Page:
“Today, I plan to work on an SQL server.” (S-Q-L)
“Tomorrow, I will make plans for a SQL server.” (sequal)
It does matter. I’ll be glad when there is one, correct answer.
Structured English QUery Language
it used to be called SEQUEL when it was first created.
According to Oracle’s documentation: http://download.oracle.com/docs/cd/B28359_01/server.111/b28286/intro001.htm#i1712
“The language, Structured English Query Language (SEQUEL) was developed by IBM Corporation, Inc., to use Codd’s model. SEQUEL later became SQL (still pronounced “sequel”).”
IBM’s documentation: http://publib.boulder.ibm.com/infocenter/db2luw/v9/index.jsp?noscript=1, however, always says “an SQL statement” which means that they pronounce it “es queue el” because the first “e” causes the “an”. When pronounced “sequel” it would be “a SQL statement”.
Most people i know say “sequel server”. Probably because it is easier to say. “sequel” has two syllables as opposed to “es queue el”‘s three. And, starting off a word with a “q” as opposed to having it in the middle of a word takes slightly more effort. This may be true for English speakers only. I do not know how it would affect know who do not speak English (as the primary language).
I find it somewhat humorous that people think there is an “official” way to say it. It’s an acronym. Acronyms are there to make it easy. If you want the “official” name say “Structured Query Language”, otherwise say whatever you want as long as your interlocutor knows what you are referencing.
Personally, i say “sequel”. Mostly because its easier. But also as a nod to the original proposed name, mention in Oracle’s documentation.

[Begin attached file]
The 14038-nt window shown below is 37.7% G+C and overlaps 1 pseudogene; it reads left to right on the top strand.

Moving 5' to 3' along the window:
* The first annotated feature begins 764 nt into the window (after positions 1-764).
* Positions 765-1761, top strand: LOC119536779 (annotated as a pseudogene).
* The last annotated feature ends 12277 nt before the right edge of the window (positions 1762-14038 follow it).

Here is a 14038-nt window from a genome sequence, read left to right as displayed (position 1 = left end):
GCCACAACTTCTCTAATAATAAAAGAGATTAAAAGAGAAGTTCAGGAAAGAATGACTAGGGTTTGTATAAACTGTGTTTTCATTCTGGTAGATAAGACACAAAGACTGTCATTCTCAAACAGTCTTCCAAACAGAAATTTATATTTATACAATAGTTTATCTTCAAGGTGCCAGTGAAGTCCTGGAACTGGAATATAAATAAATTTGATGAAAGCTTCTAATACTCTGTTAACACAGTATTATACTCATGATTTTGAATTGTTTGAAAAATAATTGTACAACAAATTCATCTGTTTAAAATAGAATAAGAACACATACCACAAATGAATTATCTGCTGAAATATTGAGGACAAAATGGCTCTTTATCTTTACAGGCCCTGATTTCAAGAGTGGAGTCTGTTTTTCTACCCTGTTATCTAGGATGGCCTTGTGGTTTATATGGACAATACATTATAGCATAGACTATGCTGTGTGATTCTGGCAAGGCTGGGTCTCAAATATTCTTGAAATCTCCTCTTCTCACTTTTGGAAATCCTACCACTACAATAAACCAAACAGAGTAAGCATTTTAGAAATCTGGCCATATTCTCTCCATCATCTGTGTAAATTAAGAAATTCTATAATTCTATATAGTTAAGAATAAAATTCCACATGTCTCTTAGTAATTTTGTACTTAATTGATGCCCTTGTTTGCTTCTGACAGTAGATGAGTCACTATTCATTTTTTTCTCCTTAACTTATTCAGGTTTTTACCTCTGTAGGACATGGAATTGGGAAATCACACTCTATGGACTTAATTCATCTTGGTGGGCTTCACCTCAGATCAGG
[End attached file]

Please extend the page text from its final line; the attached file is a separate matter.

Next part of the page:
You would think that the pronounciation isn’t important when writing, but it is. If I write “SQL Server”, why should I care how you “hear” that in your mind as you read?
But what if I apply the indefinite article? Do I use “a” or “an”?
“… given access to an SQL Server …”
“… given access to a SQL Server …”
If you pronounce it “sequel”, I need to use “a”. If you pronounce it “ess kyu ell” then I need to use “an”. If I choose differently than you, my text will be awkward to read.
Myself, I use “ess kyu ell”. I think the reason is that I learned a lot about SQL from books before I ever heard another developer speak about it. So the first time I heard it pronouced “sequel”, I didn’t know what the other guy was talking about.
All of the above unless your a Techno Fascist :)
Great Debate ..
I pronounce SQL as “ES QUE ELL” but after reading above entries I have changed my mind. From now I will pronounce SQL as “sequel”. Its very easy to say “sequel” and sounds good.
I think people should read words like they are supposed to be read instead of having their own interpretation of it even based on the fact that it was once called SEQUEL, hence this can lead to numerous errors. If we pronouced every word a diffent way that it’s sopposed to be spelled it would be hell.
I agree with Brian Tkatch and his references to the origins of the language. It is properly pronounced Sequel. I will further say that unless you are referring to the acronym itself, and pronouncing the letters for the acronym specifically as (ess-que-ell or ess-cue-ell), then you are factually incorrect. SQL was originally referred to by the acronym “SEQUEL” for the “Structured English Query Language” which was later renamed to SQL by dropping the vowels, because SEQUEL was a trade mark registered by the Hawker Siddeley aircraft company. Thus SQL was born. – http://ccollins.wordpress.com/2007/05/20/history-of-sql/
For those whom disagree, I would ask do you pronounce LINQ (Language Integrated Query) as the individual letters L-I-N-Q? It is pronounced like “Link”; not L-I-N-Q or “Link Cue”.
The acronym SEQUEL was later changed to SQL because “SEQUEL” was a trademark of the UK-based Hawker Siddeley aircraft company.
Hey batgirl2779 –
that is a good piece of information.